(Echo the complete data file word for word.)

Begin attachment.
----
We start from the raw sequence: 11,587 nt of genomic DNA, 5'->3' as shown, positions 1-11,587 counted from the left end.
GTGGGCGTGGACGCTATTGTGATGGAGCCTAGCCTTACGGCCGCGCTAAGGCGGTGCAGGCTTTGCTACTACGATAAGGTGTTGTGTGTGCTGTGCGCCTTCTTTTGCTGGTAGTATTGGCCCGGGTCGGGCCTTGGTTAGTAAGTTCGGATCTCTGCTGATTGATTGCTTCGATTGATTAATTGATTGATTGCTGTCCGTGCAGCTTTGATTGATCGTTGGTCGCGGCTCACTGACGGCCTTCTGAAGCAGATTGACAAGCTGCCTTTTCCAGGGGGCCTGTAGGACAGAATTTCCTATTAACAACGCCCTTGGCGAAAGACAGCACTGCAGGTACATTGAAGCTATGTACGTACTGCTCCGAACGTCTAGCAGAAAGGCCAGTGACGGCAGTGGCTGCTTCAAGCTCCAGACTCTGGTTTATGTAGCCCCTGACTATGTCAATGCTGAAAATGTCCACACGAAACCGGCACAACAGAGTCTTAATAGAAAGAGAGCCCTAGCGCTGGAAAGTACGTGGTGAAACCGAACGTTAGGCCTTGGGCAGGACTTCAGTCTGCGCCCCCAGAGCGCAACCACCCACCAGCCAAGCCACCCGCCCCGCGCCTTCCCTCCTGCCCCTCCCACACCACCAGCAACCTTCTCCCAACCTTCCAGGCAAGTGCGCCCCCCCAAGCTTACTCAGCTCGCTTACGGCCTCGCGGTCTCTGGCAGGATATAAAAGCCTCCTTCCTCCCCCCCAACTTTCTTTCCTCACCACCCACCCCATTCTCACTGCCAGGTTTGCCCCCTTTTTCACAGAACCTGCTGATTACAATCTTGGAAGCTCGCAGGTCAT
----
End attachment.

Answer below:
We start from the raw sequence: 11,587 nt of genomic DNA, 5'->3' as shown, positions 1-11,587 counted from the left end.
GTGGGCGTGGACGCTATTGTGATGGAGCCTAGCCTTACGGCCGCGCTAAGGCGGTGCAGGCTTTGCTACTACGATAAGGTGTTGTGTGTGCTGTGCGCCTTCTTTTGCTGGTAGTATTGGCCCGGGTCGGGCCTTGGTTAGTAAGTTCGGATCTCTGCTGATTGATTGCTTCGATTGATTAATTGATTGATTGCTGTCCGTGCAGCTTTGATTGATCGTTGGTCGCGGCTCACTGACGGCCTTCTGAAGCAGATTGACAAGCTGCCTTTTCCAGGGGGCCTGTAGGACAGAATTTCCTATTAACAACGCCCTTGGCGAAAGACAGCACTGCAGGTACATTGAAGCTATGTACGTACTGCTCCGAACGTCTAGCAGAAAGGCCAGTGACGGCAGTGGCTGCTTCAAGCTCCAGACTCTGGTTTATGTAGCCCCTGACTATGTCAATGCTGAAAATGTCCACACGAAACCGGCACAACAGAGTCTTAATAGAAAGAGAGCCCTAGCGCTGGAAAGTACGTGGTGAAACCGAACGTTAGGCCTTGGGCAGGACTTCAGTCTGCGCCCCCAGAGCGCAACCACCCACCAGCCAAGCCACCCGCCCCGCGCCTTCCCTCCTGCCCCTCCCACACCACCAGCAACCTTCTCCCAACCTTCCAGGCAAGTGCGCCCCCCCAAGCTTACTCAGCTCGCTTACGGCCTCGCGGTCTCTGGCAGGATATAAAAGCCTCCTTCCTCCCCCCCAACTTTCTTTCCTCACCACCCACCCCATTCTCACTGCCAGGTTTGCCCCCTTTTTCACAGAACCTGCTGATTACAATCTTGGAAGCTCGCAGGTCAT